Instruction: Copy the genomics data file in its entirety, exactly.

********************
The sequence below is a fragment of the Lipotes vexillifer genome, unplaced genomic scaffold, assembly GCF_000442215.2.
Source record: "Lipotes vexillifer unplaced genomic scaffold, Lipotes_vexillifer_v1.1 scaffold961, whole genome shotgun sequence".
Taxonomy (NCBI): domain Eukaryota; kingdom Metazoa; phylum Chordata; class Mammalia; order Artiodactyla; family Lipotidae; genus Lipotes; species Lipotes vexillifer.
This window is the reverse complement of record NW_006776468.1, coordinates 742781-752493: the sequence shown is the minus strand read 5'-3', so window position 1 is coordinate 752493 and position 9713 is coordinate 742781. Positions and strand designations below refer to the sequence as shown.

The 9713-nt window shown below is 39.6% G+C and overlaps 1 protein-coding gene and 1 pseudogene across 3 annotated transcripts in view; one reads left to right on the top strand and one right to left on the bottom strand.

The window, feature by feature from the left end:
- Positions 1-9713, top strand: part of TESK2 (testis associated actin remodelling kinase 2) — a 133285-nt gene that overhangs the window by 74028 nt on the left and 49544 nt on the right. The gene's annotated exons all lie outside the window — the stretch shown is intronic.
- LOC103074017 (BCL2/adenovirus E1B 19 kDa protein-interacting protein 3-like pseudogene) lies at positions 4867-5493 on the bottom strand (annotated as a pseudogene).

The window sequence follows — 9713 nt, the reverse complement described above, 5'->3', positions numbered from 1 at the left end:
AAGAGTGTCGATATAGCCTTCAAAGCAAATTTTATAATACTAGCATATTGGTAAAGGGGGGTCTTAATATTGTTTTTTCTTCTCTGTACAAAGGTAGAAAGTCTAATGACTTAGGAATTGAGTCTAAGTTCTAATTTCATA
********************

The sequence below is a fragment of the Lipotes vexillifer genome, unplaced genomic scaffold, assembly GCF_000442215.2.
Source record: "Lipotes vexillifer unplaced genomic scaffold, Lipotes_vexillifer_v1.1 scaffold961, whole genome shotgun sequence".
Taxonomy (NCBI): domain Eukaryota; kingdom Metazoa; phylum Chordata; class Mammalia; order Artiodactyla; family Lipotidae; genus Lipotes; species Lipotes vexillifer.
This window is the reverse complement of record NW_006776468.1, coordinates 742781-752493: the sequence shown is the minus strand read 5'-3', so window position 1 is coordinate 752493 and position 9713 is coordinate 742781. Positions and strand designations below refer to the sequence as shown.

The 9713-nt window shown below is 39.6% G+C and overlaps 1 protein-coding gene and 1 pseudogene across 3 annotated transcripts in view; one reads left to right on the top strand and one right to left on the bottom strand.

The window, feature by feature from the left end:
- Positions 1-9713, top strand: part of TESK2 (testis associated actin remodelling kinase 2) — a 133285-nt gene that overhangs the window by 74028 nt on the left and 49544 nt on the right. The gene's annotated exons all lie outside the window — the stretch shown is intronic.
- LOC103074017 (BCL2/adenovirus E1B 19 kDa protein-interacting protein 3-like pseudogene) lies at positions 4867-5493 on the bottom strand (annotated as a pseudogene).

The window sequence follows — 9713 nt, the reverse complement described above, 5'->3', positions numbered from 1 at the left end:
AAGAGTGTCGATATAGCCTTCAAAGCAAATTTTATAATACTAGCATATTGGTAAAGGGGGGTCTTAATATTGTTTTTTCTTCTCTGTACAAAGGTAGAAAGTCTAATGACTTAGGAATTGAGTCTAAGTTCTAATTTCATA